Long before the Bronze Age, before the first stones of the Egyptian Pyramids were put into place, before the Romans expanded and then conquered the known world, the Mi'kmaq made their home in this area as the ice sheets from the last Ice Age were melting away. Living a semi-nomadic lifestyle, they moved from place to place, following nature's cycle as they searched for food and resources. A language and customs developed, seven districts were formed and the Mi'kmaq nation emerged.
Mi'kmaq legend foretold the eventual contact with European settlers and they were greeted as friends. Portuguese, Basque, English and French fishermen came first to this "New World" and a casual trade developed. With the claiming of Nova Scotia as part of Acadia in the 1600s by the French, Roman Catholicism came onto the scene. In 1610, Grand Chief Membertou was converted to the religion and the Mi'kmaq nation's first treaty was with the Vatican and the Holy See.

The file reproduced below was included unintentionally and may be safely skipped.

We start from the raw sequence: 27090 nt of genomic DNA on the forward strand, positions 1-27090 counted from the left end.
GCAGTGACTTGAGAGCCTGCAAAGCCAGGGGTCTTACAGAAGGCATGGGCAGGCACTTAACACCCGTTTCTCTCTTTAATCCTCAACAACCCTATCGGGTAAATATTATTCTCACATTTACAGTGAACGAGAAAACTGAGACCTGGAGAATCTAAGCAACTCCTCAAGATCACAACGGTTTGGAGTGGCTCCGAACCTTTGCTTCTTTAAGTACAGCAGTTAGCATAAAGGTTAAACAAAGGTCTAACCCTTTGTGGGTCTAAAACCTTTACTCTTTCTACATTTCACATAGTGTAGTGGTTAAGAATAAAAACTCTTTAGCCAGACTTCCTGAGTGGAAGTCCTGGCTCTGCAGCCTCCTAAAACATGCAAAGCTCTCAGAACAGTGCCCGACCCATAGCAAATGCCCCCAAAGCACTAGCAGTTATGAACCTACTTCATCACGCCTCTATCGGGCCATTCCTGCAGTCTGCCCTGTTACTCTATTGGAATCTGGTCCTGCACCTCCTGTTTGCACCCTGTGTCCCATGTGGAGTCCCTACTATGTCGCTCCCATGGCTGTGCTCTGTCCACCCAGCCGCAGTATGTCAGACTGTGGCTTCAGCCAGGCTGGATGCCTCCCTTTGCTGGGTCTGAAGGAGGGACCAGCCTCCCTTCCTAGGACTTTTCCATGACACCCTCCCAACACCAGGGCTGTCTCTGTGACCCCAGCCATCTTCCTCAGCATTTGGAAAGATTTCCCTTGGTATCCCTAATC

Allied with the French, the Mi'kmaq endured some difficult times during the period of conflict between France and England, with the lowest point occurring during what some historians refer to as Father Le Loutre's war. After a long period of conflict, a series of treaties with the British Crown were established.
For more information on the modern Mi'kmaq people, their history, traditions and beliefs, visit the Mi'kmaq Spirit website.